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From NPR News, this is ALL THINGS CONSIDERED. I'm Guy Raz.


RAZ: Happy Black Friday.


RAZ: That's the sound of employees and customers at the Toys "R" Us in Times Square, cheering the kickoff of the holiday shopping season. Many stores opened earlier than ever, some on Thanksgiving Day. The National Retail Federation says based on early showings, holiday sales are on track for a slight increase, to $465 billion this year. That's despite the sluggish economy. NPR's Yuki Noguchi has been monitoring the shopping scene since yesterday and sent this report.

YUKI NOGUCHI, BYLINE: By the time it opened at 9 p.m. last night, that Toys "R" Us had drawn a line of people snaking around the corner from its entrance on 44th Street. It extended two blocks. Angela Jenkins was there with two other girlfriends and no kids.

ANGELA JENKINS: I left my boyfriend with all of our kids. Seven kids right now? Maybe eight kids.


JENKINS: Yeah. We sure did. By himself, yeah. By himself.

NOGUCHI: In this instance, preparing for Black Friday means more than just grabbing a coat and purse.

JENKINS: Give him a kiss here and there.


JENKINS: You had to throw that in there, huh? Yeah. Right.


JENKINS: You got to do what you got to do.


NOGUCHI: Like many people going to somewhat extreme measures to shop, Jenkins's friend Louise Hamilton says one must follow a well-orchestrated plan.

LOUISE HAMILTON: A week and a half or two weeks in advance, we had like - we looked online at all the circulars that they have for the stores, and we planned how we're going to do it.

NOGUCHI: In the case of Toys "R" Us, this involves a 28-page circular that in total represents some $12,000 of savings. Getting the $50 off an iPod or $100 off on an Xbox requires some sacrifice or insanity, depending on your perspective. Yanpiero Taveras left his family before the Thanksgiving meal to get in line at the Times Square Toys "R" Us.

YANPIERO TAVERAS: Right now, at this very minute, they're eating, and I'm right here waiting. My mom told me: Don't go. Don't go. I didn't even eat. I'm, like, hungry. That's how much I wanted the PS3.

NOGUCHI: It's a tradeoff that Taveras may not have realized is not necessary. This year, more people are expected to shop from their wireless phones, tablets or computers without putting the time standing in line.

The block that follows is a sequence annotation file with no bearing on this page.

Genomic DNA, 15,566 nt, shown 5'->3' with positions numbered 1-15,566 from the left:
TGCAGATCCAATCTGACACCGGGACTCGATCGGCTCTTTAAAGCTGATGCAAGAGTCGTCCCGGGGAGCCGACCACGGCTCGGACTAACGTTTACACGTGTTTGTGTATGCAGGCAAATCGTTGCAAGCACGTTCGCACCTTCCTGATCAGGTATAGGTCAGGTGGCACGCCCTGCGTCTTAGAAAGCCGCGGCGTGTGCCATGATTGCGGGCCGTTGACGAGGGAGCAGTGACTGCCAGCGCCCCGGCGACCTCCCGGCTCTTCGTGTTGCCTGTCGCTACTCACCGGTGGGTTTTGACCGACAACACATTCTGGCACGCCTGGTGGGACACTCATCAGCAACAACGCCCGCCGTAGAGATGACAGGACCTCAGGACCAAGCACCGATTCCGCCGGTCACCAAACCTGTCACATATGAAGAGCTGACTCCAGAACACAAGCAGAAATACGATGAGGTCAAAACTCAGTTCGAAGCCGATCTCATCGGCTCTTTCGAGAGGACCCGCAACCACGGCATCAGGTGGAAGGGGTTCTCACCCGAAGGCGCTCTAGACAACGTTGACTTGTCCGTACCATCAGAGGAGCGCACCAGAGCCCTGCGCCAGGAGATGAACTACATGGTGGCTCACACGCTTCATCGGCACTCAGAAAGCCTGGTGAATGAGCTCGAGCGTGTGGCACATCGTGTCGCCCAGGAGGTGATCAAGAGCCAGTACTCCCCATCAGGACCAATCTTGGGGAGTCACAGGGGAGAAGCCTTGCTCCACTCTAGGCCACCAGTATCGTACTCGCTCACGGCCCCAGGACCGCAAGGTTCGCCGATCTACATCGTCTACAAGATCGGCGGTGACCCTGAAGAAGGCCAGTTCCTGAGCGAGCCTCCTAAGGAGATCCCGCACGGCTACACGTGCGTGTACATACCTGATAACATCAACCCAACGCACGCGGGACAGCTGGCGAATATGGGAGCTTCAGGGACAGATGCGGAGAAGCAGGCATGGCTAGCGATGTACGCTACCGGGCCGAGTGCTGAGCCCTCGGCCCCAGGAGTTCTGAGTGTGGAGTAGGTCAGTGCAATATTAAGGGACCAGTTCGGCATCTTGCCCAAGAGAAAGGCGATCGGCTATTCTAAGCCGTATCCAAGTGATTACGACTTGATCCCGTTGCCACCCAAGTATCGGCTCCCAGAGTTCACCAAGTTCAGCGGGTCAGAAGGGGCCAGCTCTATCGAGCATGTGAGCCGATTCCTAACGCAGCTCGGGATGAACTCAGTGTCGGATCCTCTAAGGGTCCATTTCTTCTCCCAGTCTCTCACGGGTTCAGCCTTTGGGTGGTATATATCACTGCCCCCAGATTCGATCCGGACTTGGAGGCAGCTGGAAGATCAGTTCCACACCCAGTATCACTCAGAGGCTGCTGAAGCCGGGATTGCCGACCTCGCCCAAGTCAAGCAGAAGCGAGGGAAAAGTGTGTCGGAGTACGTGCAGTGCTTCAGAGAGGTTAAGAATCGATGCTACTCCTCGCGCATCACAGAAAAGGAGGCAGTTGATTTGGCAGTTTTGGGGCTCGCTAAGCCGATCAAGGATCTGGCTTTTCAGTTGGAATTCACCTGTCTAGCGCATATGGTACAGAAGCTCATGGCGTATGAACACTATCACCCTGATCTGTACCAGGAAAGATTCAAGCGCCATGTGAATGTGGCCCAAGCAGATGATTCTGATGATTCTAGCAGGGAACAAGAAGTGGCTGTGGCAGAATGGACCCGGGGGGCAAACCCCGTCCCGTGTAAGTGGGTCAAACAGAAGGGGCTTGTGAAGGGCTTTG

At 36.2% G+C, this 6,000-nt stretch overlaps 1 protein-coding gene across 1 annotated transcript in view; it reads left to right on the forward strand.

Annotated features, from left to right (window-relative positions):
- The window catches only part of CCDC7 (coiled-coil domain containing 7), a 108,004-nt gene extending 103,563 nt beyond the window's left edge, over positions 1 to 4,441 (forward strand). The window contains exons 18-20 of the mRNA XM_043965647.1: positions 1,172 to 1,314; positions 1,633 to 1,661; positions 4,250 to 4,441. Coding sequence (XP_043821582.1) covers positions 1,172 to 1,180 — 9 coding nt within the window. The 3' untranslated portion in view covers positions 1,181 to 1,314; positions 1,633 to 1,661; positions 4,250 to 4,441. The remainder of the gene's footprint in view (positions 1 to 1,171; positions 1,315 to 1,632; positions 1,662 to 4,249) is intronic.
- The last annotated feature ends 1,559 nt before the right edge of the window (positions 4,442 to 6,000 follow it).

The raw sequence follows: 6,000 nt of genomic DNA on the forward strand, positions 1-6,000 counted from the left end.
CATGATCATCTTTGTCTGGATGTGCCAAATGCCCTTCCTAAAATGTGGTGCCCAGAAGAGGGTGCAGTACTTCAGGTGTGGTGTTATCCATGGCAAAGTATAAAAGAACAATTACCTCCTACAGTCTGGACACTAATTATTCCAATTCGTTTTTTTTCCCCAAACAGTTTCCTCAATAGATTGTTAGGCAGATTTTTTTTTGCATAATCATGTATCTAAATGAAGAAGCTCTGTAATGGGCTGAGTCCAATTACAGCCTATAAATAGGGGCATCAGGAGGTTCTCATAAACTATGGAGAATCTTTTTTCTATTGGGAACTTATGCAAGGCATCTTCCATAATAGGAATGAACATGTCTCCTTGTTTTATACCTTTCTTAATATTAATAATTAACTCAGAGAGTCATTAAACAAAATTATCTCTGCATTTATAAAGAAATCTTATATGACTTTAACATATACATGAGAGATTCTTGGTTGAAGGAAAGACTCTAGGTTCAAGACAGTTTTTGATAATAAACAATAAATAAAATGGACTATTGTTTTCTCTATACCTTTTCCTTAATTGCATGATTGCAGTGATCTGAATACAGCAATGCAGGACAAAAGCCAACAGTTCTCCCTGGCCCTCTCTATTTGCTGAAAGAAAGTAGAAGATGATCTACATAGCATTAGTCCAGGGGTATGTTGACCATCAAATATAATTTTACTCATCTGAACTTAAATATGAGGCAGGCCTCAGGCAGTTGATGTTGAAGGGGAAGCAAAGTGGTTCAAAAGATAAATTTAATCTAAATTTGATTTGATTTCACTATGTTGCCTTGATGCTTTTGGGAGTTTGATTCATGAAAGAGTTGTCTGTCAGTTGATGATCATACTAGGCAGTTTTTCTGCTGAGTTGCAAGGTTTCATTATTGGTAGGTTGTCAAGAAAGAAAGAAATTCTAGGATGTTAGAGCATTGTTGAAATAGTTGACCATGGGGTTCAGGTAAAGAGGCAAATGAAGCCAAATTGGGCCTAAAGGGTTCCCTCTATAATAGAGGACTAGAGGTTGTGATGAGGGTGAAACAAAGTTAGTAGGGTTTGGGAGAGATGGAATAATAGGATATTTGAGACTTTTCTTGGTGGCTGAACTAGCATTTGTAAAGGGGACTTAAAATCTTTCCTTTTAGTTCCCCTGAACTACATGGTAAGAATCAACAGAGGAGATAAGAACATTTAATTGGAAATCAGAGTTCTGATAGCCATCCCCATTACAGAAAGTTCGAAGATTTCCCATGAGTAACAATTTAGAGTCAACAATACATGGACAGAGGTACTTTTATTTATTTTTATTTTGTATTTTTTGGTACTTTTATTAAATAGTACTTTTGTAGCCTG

GERALD STORCH: For Black Friday, we have the same deals online as we have in the store.

NOGUCHI: Gerald Storch is CEO of Toys "R" Us.

STORCH: And again, we've seen a lot of growth online. I expect to see even more this year online. But still, the vast majority of sales take place in the stores, as evidenced by the long lines we're seeing tonight.

NOGUCHI: Jim Hook is the store manager at a Gaithersburg, Maryland, Target, which like some other chains, opened earlier than ever, at midnight.

JIM HOOK: The very first person in line got there at two on Thanksgiving. So they waited 10 hours for us to open.

NOGUCHI: Black Friday has inspired plenty of backlash, from critics of consumerism as well as employees who don't want to work. Also in some areas of the country, shopping in the cloak of darkness has become dangerous sport. In California, there were two incidents of robbery and apparent gang-related violence in parking lots, and police are investigating one incident where a customer used pepper spray against fellow shoppers. But Hook says despite the clamor for heavily discounted flat-screen TVs, his Maryland store's customers remained very civil and orderly.

HOOK: Every management person in our stores went through crowd-control training this year. That's the first time ever that we've done that.

NOGUCHI: Customers were allowed to enter 30 at a time, at 20-second intervals, to prevent a stampede. And those at the front of the line were given tickets entitling them to the items in limited supply. Cones and security tape were set up in the store to encourage orderly customer flow. Back in Times Square, I asked Toys "R" Us CEO Gerald Storch whether he, like his customers, might have skip out on turkey and stuffing in the name of shopping.


STORCH: Of course, we had Thanksgiving dinner.

NOGUCHI: By the next morning, Storch reported he'd also had four cups of coffee to help him stay up through the night. Yuki Noguchi, NPR News.

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